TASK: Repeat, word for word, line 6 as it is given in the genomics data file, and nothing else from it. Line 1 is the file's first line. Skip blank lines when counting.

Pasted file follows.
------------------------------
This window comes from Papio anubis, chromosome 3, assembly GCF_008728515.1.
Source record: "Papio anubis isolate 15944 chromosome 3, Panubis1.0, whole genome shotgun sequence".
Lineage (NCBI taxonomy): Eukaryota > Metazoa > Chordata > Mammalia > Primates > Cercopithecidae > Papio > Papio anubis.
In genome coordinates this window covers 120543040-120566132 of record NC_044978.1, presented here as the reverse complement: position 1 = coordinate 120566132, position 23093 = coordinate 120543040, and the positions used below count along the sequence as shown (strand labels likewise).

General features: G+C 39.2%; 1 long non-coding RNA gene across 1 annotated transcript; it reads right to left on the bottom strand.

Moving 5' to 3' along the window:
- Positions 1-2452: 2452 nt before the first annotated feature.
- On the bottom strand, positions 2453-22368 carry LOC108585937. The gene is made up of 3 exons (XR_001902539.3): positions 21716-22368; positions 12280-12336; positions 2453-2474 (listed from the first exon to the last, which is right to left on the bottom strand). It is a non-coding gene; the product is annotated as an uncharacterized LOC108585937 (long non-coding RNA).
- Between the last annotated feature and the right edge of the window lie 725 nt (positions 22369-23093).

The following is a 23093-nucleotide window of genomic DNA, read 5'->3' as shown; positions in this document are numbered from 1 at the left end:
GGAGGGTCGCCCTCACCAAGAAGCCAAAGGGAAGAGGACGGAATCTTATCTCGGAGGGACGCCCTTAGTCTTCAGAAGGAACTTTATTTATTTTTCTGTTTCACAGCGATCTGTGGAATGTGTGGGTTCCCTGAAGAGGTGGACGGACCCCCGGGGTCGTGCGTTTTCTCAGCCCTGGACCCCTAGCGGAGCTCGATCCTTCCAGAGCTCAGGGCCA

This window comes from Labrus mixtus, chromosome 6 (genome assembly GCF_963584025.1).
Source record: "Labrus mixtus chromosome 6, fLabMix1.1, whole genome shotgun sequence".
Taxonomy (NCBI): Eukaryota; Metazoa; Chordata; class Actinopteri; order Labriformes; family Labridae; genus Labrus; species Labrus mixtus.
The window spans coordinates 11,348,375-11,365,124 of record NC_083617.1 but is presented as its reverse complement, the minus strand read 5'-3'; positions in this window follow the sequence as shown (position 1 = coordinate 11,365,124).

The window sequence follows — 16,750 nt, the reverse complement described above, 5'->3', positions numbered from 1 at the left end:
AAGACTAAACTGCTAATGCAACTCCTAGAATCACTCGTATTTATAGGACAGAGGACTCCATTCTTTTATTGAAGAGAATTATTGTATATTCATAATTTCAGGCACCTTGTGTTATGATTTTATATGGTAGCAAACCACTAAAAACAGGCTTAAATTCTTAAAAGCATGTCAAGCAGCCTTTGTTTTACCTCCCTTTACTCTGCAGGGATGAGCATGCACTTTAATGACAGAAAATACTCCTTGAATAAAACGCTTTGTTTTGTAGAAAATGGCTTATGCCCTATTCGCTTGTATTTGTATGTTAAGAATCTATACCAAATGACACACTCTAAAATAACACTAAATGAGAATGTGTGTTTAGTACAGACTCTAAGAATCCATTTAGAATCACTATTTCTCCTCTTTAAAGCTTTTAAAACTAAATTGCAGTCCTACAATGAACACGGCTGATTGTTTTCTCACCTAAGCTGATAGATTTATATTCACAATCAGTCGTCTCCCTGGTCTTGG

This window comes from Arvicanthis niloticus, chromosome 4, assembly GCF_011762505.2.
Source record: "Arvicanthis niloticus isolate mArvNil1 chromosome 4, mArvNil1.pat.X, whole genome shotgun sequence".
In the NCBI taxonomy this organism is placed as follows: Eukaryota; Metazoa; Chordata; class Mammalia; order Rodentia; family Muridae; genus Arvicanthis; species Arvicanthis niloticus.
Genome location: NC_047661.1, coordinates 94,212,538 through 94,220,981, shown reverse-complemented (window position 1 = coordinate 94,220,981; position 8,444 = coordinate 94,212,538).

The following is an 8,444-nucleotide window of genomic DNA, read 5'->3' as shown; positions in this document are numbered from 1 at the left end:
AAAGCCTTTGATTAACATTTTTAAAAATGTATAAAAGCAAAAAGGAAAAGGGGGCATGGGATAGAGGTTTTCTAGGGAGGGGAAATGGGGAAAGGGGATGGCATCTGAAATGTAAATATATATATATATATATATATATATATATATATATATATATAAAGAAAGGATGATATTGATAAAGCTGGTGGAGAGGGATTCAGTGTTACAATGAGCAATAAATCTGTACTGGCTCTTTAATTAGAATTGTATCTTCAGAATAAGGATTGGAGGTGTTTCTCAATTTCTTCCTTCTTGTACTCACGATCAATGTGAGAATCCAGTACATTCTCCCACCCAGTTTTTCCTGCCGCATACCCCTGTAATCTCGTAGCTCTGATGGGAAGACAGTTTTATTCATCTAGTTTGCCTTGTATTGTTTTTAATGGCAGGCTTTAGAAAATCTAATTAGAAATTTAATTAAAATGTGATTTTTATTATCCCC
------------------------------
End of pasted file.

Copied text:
Moving 5' to 3' along the window: